Common Myths About Wheelchair Disability

There are many misconceptions about wheelchair disability. Just the name alone seems to imply a physical difference between those in wheelchairs and those who are not, but there is much more associated with the term. Chances are that you’ve probably known or had an encounter with someone in a wheelchair. Thus, it’s important to know about the common myths behind wheelchair disability and how to be respectful to those in wheelchairs.

Myth 1: People in wheelchairs are special and should be treated differently

The term “special”, in relation to someone in a wheelchair, doesn’t constitute equality. It implies that they are different from non-wheelchair people and consequently should be treated differently. If anything, people in wheelchairs want to be seen and treated just like everyone else, regardless of their disability.

Myth 2: Wheelchair disability is a tragedy and should deserve our pity

Often times, wheelchair disability is perceived as a personal burden that warrants pity from everyone else. However, this is clearly a wrong way of approaching the problem because once again it implies that those in wheelchairs need you to feel sorry for them. We should provide them our sympathy, not our pity, instead.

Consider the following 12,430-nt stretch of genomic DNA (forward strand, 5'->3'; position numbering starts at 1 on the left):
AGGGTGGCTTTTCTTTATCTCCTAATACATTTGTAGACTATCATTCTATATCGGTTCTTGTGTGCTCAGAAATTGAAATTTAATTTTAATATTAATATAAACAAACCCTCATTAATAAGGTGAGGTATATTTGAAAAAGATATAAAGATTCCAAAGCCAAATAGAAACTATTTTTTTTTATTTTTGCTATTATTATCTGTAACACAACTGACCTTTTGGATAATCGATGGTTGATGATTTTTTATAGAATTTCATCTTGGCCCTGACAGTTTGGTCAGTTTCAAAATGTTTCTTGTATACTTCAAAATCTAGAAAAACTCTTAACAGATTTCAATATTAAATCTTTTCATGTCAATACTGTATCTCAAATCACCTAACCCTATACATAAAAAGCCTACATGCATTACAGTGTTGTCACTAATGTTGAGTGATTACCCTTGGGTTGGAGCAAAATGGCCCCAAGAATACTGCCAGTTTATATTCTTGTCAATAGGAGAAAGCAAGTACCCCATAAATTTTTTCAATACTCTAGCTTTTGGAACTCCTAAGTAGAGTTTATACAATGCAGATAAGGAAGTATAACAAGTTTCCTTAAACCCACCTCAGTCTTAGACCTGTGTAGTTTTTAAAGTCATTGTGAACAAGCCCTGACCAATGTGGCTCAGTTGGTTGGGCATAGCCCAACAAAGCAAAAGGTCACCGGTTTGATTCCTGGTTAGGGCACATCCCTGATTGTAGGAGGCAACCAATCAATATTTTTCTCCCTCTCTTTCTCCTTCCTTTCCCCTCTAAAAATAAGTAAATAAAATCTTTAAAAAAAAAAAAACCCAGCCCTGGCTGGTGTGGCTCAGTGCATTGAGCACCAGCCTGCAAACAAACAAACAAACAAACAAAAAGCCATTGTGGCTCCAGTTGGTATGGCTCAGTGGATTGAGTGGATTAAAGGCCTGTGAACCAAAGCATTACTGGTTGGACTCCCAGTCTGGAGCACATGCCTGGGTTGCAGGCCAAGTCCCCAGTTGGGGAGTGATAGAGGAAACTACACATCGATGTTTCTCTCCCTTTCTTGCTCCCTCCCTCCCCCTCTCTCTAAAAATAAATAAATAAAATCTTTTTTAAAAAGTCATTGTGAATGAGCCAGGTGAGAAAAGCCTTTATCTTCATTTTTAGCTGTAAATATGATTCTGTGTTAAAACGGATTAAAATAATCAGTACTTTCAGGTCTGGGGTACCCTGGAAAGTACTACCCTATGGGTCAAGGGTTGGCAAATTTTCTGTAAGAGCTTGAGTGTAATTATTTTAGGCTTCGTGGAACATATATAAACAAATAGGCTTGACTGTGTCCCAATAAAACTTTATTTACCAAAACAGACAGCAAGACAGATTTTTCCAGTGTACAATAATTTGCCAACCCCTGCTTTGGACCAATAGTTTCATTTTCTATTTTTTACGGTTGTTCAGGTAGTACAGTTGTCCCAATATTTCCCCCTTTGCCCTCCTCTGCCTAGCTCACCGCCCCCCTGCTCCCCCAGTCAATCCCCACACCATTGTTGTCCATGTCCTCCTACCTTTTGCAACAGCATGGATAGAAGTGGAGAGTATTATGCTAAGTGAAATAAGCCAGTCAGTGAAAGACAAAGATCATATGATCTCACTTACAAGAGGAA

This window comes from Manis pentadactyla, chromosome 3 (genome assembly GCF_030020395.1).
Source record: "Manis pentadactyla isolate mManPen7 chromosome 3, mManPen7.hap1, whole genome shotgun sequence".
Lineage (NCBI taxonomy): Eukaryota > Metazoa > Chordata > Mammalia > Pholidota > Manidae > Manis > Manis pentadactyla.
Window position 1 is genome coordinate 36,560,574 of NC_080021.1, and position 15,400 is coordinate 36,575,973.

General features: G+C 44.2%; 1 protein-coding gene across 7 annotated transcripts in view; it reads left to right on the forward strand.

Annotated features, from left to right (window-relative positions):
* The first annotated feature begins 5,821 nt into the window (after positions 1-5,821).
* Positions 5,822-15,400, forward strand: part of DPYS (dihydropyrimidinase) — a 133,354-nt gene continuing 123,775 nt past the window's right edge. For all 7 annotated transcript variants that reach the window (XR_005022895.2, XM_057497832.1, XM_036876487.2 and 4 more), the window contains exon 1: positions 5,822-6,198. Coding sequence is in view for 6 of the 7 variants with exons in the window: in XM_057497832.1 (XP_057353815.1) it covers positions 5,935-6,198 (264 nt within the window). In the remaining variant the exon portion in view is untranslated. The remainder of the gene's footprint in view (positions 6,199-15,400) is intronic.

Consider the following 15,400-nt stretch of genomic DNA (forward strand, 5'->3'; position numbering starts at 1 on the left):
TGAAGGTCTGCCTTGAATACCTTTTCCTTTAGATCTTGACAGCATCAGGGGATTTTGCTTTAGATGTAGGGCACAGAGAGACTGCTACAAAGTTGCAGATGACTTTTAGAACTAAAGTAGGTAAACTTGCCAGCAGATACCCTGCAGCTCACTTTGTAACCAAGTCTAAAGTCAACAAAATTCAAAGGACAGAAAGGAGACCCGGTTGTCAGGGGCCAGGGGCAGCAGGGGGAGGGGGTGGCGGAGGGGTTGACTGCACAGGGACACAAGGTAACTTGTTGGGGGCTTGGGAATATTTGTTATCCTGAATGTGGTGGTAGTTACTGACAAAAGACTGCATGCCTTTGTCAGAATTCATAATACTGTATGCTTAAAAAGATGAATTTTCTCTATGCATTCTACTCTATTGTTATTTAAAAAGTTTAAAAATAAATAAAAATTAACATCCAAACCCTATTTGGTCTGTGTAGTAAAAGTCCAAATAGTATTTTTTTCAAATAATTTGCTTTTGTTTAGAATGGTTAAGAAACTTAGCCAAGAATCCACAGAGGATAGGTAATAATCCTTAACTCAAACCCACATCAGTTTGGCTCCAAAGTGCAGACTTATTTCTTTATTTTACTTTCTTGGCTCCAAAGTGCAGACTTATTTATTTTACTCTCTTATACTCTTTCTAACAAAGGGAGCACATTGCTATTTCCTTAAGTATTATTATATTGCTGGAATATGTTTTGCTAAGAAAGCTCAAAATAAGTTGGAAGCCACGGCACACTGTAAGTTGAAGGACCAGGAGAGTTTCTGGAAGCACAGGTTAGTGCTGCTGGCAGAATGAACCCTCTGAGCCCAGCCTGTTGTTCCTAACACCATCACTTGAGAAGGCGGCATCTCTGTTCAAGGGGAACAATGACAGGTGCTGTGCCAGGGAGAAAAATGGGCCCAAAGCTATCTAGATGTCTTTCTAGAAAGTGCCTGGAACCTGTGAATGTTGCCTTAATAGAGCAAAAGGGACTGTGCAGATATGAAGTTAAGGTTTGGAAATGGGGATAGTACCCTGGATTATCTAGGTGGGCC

Myth 3: People in wheelchairs are dependent and always need help

It’s not correct to assume that people in wheelchairs are completely helpless and require your help for everything. Wheelchair disability doesn’t and shouldn’t mean dependency. You should always ask if they need your assistance, rather than assuming, because it makes them think that they’re not capable of taking care of themselves.

Myth 4: People in wheelchairs can’t lead a full and productive life

People in wheelchairs are quite capable of participating in activities that give their life meaning and fulfillment. Instead of looking at their limitations, you should focus on their abilities. Wheelchairs may create unwanted challenges for them, but it’s not impossible for them to live a normal life.

Always be considerate and respectful

The biggest takeaway is to always treat people in wheelchairs with respect and consideration. They’re just like everyone else and shouldn’t be seen as disabled, incapable, or different.

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